Photos by Shawn McAfee of UW Oshkosh Learning Technologies
by Grace Lim
COLS Special Reports
Combing the Beaches
To the casual eye, Linsi Whitman is wading in thigh-deep waters at Sunset Beach in Sturgeon Bay. But what the University of Wisconsin Oshkosh student is actually doing is playing detective.
This past summer, Whitman and three other students combed 34 beaches in Door and Kewaunee counties to uncover what may be lurking in the waters.
Whitman is not at all squeamish about what she may find. “I really like bacteria,” says Whitman, who is majoring in medical technology. “I like learning what is the cause of the bacteria, why is it in the water, why it’s higher in certain beaches than others.”
| Playing Detective: Linsi Whitman collects water samples at a beach in Sturgeon Bay.
The Sturgeon Bay site is one of five laboratories in which UW Oshkosh students are hired as interns to collect and analyze water quality in 10 counties. The findings are then reported to county health officials and the Environmental Protection Agency. This beach monitoring program is part of a large Environmental Microbiology Collaboration, headed by Drs. Colleen McDermott and Greg Kleinheinz of UW Oshkosh. Both have been long-time faculty members in the Department of Biology and Microbiology and are associate deans in the College of Letters and Science.
Students hired to sample the beach water are required to get their hands dirty, or in this case, dirty and wet. “We are growing our own crop of scientists here,” McDermott says. “ My goal for them is to have them have a great research experience.”
What the students do on the beaches and in the labs have great ramifications, McDermott says. “It’s not play data, it’s real data that’s going to affect citizens around Wisconsin,” she says, adding, “they are going to be the ones who are saying the beach is open or closed. It’s real-life work that has importance.”
The hands-on experience gives students a fresh perspective in their studies, Kleinheinz says. “They get laboratory experience. They get field experience. They get to figure out and develop critical thinking skills because things are never cut and dried like they are in a textbook,” he says. “There is no substitute for actual real-world experience no matter how many labs or lectures you have in an academic setting.”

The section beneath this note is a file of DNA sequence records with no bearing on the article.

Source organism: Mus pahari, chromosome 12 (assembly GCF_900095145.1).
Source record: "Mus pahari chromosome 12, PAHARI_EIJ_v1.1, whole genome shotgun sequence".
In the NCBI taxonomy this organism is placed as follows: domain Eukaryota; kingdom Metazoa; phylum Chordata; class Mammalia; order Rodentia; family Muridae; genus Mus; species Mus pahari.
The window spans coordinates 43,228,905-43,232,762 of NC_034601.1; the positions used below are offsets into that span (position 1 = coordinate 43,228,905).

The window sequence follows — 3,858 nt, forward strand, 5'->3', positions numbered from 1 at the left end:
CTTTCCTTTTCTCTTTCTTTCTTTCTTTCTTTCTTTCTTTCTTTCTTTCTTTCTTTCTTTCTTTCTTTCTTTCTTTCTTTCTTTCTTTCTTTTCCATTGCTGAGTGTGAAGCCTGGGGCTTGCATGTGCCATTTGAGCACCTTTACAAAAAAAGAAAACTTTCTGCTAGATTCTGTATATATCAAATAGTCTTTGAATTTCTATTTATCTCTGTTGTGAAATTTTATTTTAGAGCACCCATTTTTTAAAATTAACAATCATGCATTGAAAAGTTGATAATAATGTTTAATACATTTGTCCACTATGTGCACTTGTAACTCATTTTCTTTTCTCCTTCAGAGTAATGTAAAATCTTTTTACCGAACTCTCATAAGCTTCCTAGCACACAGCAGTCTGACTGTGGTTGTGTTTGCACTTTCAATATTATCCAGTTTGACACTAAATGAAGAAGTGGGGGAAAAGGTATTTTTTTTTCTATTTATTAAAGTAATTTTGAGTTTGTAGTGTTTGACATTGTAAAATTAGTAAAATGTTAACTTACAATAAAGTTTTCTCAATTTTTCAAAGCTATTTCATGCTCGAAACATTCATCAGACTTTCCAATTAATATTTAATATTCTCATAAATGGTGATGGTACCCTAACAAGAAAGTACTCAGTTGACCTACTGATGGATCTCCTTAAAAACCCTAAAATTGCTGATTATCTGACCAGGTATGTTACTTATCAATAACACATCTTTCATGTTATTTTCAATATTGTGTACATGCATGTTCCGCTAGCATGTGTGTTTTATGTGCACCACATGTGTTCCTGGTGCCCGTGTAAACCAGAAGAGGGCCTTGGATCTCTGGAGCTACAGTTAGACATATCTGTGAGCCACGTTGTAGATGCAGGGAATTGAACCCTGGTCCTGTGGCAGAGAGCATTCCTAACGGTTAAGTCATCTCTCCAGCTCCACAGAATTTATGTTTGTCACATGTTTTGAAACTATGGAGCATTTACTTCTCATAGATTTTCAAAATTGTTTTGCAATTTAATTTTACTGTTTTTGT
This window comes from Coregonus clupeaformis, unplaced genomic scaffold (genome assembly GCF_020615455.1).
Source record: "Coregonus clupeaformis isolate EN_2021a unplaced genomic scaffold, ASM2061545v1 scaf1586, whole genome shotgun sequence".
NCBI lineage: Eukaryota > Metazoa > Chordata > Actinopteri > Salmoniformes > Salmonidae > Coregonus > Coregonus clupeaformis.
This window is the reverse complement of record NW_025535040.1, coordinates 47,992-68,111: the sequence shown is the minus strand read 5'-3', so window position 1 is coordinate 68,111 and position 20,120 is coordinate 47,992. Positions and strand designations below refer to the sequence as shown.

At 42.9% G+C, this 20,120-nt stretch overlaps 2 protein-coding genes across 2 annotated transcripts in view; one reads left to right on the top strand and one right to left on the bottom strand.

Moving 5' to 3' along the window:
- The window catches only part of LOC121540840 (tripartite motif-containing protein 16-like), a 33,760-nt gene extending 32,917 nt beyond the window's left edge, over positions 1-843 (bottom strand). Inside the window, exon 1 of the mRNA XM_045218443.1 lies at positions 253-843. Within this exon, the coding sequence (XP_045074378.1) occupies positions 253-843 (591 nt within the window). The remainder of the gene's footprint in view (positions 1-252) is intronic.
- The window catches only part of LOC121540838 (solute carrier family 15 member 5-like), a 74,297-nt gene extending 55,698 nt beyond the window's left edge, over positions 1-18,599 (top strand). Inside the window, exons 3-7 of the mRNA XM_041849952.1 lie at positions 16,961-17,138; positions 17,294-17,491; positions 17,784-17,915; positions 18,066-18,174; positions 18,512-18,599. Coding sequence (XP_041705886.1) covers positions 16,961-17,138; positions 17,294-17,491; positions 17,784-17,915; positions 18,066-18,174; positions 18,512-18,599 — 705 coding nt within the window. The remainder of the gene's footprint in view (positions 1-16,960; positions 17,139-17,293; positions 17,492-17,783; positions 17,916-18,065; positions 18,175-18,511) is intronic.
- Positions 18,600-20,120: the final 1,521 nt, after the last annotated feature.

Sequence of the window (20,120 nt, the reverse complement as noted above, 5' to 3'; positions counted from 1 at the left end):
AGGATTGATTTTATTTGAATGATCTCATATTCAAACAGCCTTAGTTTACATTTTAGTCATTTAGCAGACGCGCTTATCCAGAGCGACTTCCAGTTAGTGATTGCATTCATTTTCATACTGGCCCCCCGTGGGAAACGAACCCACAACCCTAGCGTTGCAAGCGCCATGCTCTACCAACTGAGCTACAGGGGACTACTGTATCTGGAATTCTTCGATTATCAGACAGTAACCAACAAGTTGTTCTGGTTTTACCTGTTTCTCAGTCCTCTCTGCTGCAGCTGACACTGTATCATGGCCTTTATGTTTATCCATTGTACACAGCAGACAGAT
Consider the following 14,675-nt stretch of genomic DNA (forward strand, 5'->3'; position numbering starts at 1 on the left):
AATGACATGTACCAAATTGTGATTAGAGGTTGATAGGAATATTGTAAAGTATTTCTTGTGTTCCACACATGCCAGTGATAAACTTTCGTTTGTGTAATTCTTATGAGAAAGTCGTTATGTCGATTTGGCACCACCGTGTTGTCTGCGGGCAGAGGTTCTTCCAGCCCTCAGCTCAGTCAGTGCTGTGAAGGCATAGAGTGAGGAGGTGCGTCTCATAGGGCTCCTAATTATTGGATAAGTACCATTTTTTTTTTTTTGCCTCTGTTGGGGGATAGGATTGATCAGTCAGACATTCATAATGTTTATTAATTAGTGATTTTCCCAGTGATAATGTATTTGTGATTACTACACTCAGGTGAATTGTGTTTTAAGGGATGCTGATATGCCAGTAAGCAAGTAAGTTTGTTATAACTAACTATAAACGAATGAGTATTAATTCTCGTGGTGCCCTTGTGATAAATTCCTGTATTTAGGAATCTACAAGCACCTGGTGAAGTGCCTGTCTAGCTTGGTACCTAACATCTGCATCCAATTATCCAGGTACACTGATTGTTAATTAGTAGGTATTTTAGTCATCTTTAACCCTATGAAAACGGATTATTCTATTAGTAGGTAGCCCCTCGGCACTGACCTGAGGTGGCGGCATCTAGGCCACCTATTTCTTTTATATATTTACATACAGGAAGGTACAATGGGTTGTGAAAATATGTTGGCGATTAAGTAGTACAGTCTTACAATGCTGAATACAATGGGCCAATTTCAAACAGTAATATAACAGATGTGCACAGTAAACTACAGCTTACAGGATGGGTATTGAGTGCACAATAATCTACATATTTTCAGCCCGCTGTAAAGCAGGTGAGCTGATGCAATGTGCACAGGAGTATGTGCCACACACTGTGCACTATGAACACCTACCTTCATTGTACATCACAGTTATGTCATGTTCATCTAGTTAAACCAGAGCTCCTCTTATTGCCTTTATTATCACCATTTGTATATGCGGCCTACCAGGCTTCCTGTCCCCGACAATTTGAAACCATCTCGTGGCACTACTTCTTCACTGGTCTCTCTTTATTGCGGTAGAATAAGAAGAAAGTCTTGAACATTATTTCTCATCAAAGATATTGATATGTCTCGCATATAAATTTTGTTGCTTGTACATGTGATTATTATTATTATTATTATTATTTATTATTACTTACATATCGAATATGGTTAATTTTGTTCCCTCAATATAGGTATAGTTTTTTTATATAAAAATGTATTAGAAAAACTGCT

Testing the Waters Video
|In this video, Dr. Greg Kleinheinz and Dr. Colleen McDermott and their students talk about lessons learned in the beach monitoring program. This video is produced by COLS Special Reports editor Grace Lim and directed by Wayne Abler/UW Oshkosh Learning Technologies.|
Dr. Heike C. Alberts, Department of Geography and Urban Planning
Dr. Monika Hohbein-Deegen, Department of Foreign Languages
Dr. Michelle Mouton, Department of History
Dr. Tracy Slagter, Department of Political Science
Monday, November 9, 2009, is the 20th anniversary of the Fall of the Berlin Wall, an event that changed history. Many of our students were not even born when the Wall fell, and yet they have grown up in a world that was shaped by the political, social, geographic, and cultural significance of that event. To commemorate this important day in history, several members of the UW Oshkosh faculty have organized a series of presentations and exhibitions to explore the impact of the Wall and new world order that was ushered in when it fell. The day's events combines background information about the Berlin Wall and the global implications of its fall in 1989 with first hand accounts of people who lived in Germany during this time. The day will end with the screening of a compelling German movie about dangerous attempts to escape from East to West Berlin.
The following videos are also available for download to your iPod through UW Oshkosh iTunesU (requires iTunes).
Several UW Oshkosh students participated in the European Odyssey, which included a trip to the Berlin Wall. Here is what they have to say about their experience.
Nov. 9, 2009, Berlin Wall and Beyond Talks
Life on Both Sides of the Wall (Berlin 1945-1989)
The Fall of the Berlin Wall Worldwide Implications
The Dean's Symposium:
Children of the Great Divide - Cold War Policy in Berlin, 1945 to 1955
photo illustration by Shawn McAfee/Learning Technologies
By Katie Holliday
COLS Special Reports Intern
As part of a class project, two groups of journalism students at the University of Wisconsin Oshkosh were given a real-life client – The Grand Opera House. Their task? Figure out how to attract college students to the restored Victorian theater, which has been an arts and entertainment hub in downtown Oshkosh since the late nineteenth century.
The first group, taught by Dr. Sara Steffes Hansen, took the Research and Strategic Communication class in fall 2009. In this class, they conducted research on who exactly is coming to the Grand. Through focus groups and online surveys, the students learned that the Grand’s primary audience skewed to a crowd either younger or older than the college-age group.